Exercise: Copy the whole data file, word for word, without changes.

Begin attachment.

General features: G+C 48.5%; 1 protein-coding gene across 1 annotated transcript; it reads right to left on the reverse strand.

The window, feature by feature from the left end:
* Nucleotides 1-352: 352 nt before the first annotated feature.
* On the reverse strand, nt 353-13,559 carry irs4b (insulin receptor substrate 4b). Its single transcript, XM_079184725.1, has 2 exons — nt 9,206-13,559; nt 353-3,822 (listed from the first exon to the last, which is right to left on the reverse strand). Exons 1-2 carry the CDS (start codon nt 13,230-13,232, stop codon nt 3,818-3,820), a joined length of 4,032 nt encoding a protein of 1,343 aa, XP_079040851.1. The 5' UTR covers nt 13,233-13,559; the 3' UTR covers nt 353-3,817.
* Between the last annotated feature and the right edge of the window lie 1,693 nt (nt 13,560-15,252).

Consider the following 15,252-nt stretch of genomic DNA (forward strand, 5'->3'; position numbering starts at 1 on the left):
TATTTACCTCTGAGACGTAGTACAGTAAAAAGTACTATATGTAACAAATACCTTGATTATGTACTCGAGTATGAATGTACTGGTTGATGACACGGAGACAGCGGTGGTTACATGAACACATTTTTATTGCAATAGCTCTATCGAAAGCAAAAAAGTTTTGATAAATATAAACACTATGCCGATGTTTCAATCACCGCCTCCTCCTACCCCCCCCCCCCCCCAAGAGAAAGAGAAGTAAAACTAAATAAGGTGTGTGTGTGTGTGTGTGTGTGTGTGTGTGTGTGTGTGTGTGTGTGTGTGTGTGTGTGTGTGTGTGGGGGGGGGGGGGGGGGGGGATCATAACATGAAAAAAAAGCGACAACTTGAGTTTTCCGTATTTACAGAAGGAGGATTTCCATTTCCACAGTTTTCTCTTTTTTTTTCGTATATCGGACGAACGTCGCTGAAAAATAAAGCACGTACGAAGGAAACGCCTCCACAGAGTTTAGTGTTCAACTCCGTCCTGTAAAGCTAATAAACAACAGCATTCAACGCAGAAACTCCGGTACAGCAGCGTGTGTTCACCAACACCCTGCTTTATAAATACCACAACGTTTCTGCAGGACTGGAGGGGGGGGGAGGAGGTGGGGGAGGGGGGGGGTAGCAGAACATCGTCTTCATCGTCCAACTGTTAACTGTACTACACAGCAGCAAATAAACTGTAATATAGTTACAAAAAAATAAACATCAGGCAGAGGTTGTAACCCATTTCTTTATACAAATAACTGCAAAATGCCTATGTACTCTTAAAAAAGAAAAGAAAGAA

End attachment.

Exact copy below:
General features: G+C 48.5%; 1 protein-coding gene across 1 annotated transcript; it reads right to left on the reverse strand.

The window, feature by feature from the left end:
* Nucleotides 1-352: 352 nt before the first annotated feature.
* On the reverse strand, nt 353-13,559 carry irs4b (insulin receptor substrate 4b). Its single transcript, XM_079184725.1, has 2 exons — nt 9,206-13,559; nt 353-3,822 (listed from the first exon to the last, which is right to left on the reverse strand). Exons 1-2 carry the CDS (start codon nt 13,230-13,232, stop codon nt 3,818-3,820), a joined length of 4,032 nt encoding a protein of 1,343 aa, XP_079040851.1. The 5' UTR covers nt 13,233-13,559; the 3' UTR covers nt 353-3,817.
* Between the last annotated feature and the right edge of the window lie 1,693 nt (nt 13,560-15,252).

Consider the following 15,252-nt stretch of genomic DNA (forward strand, 5'->3'; position numbering starts at 1 on the left):
TATTTACCTCTGAGACGTAGTACAGTAAAAAGTACTATATGTAACAAATACCTTGATTATGTACTCGAGTATGAATGTACTGGTTGATGACACGGAGACAGCGGTGGTTACATGAACACATTTTTATTGCAATAGCTCTATCGAAAGCAAAAAAGTTTTGATAAATATAAACACTATGCCGATGTTTCAATCACCGCCTCCTCCTACCCCCCCCCCCCCCCAAGAGAAAGAGAAGTAAAACTAAATAAGGTGTGTGTGTGTGTGTGTGTGTGTGTGTGTGTGTGTGTGTGTGTGTGTGTGTGTGTGTGTGTGTGTGGGGGGGGGGGGGGGGGGGGATCATAACATGAAAAAAAAGCGACAACTTGAGTTTTCCGTATTTACAGAAGGAGGATTTCCATTTCCACAGTTTTCTCTTTTTTTTTCGTATATCGGACGAACGTCGCTGAAAAATAAAGCACGTACGAAGGAAACGCCTCCACAGAGTTTAGTGTTCAACTCCGTCCTGTAAAGCTAATAAACAACAGCATTCAACGCAGAAACTCCGGTACAGCAGCGTGTGTTCACCAACACCCTGCTTTATAAATACCACAACGTTTCTGCAGGACTGGAGGGGGGGGGAGGAGGTGGGGGAGGGGGGGGGTAGCAGAACATCGTCTTCATCGTCCAACTGTTAACTGTACTACACAGCAGCAAATAAACTGTAATATAGTTACAAAAAAATAAACATCAGGCAGAGGTTGTAACCCATTTCTTTATACAAATAACTGCAAAATGCCTATGTACTCTTAAAAAAGAAAAGAAAGAA